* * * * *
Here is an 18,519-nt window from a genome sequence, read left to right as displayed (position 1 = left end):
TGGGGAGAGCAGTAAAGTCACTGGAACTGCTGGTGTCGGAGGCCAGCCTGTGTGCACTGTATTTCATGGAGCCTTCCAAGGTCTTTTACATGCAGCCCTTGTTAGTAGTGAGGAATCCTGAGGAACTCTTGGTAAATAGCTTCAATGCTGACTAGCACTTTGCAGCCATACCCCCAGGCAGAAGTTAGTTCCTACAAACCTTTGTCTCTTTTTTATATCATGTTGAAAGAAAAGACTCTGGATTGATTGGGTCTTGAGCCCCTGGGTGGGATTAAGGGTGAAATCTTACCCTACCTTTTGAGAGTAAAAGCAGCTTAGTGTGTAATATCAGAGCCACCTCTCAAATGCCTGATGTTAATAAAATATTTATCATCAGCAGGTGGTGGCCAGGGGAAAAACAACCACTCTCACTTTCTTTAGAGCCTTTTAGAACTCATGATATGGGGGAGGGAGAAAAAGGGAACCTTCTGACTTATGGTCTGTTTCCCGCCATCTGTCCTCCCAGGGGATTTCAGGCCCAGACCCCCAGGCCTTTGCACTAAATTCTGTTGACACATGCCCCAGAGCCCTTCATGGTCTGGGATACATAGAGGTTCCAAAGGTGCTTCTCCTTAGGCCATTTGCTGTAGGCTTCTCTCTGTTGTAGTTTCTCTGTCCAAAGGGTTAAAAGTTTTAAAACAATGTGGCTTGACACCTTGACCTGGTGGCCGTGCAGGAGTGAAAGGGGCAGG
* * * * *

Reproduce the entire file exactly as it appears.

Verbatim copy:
Here is an 18,519-nt window from a genome sequence, read left to right as displayed (position 1 = left end):
TGGGGAGAGCAGTAAAGTCACTGGAACTGCTGGTGTCGGAGGCCAGCCTGTGTGCACTGTATTTCATGGAGCCTTCCAAGGTCTTTTACATGCAGCCCTTGTTAGTAGTGAGGAATCCTGAGGAACTCTTGGTAAATAGCTTCAATGCTGACTAGCACTTTGCAGCCATACCCCCAGGCAGAAGTTAGTTCCTACAAACCTTTGTCTCTTTTTTATATCATGTTGAAAGAAAAGACTCTGGATTGATTGGGTCTTGAGCCCCTGGGTGGGATTAAGGGTGAAATCTTACCCTACCTTTTGAGAGTAAAAGCAGCTTAGTGTGTAATATCAGAGCCACCTCTCAAATGCCTGATGTTAATAAAATATTTATCATCAGCAGGTGGTGGCCAGGGGAAAAACAACCACTCTCACTTTCTTTAGAGCCTTTTAGAACTCATGATATGGGGGAGGGAGAAAAAGGGAACCTTCTGACTTATGGTCTGTTTCCCGCCATCTGTCCTCCCAGGGGATTTCAGGCCCAGACCCCCAGGCCTTTGCACTAAATTCTGTTGACACATGCCCCAGAGCCCTTCATGGTCTGGGATACATAGAGGTTCCAAAGGTGCTTCTCCTTAGGCCATTTGCTGTAGGCTTCTCTCTGTTGTAGTTTCTCTGTCCAAAGGGTTAAAAGTTTTAAAACAATGTGGCTTGACACCTTGACCTGGTGGCCGTGCAGGAGTGAAAGGGGCAGG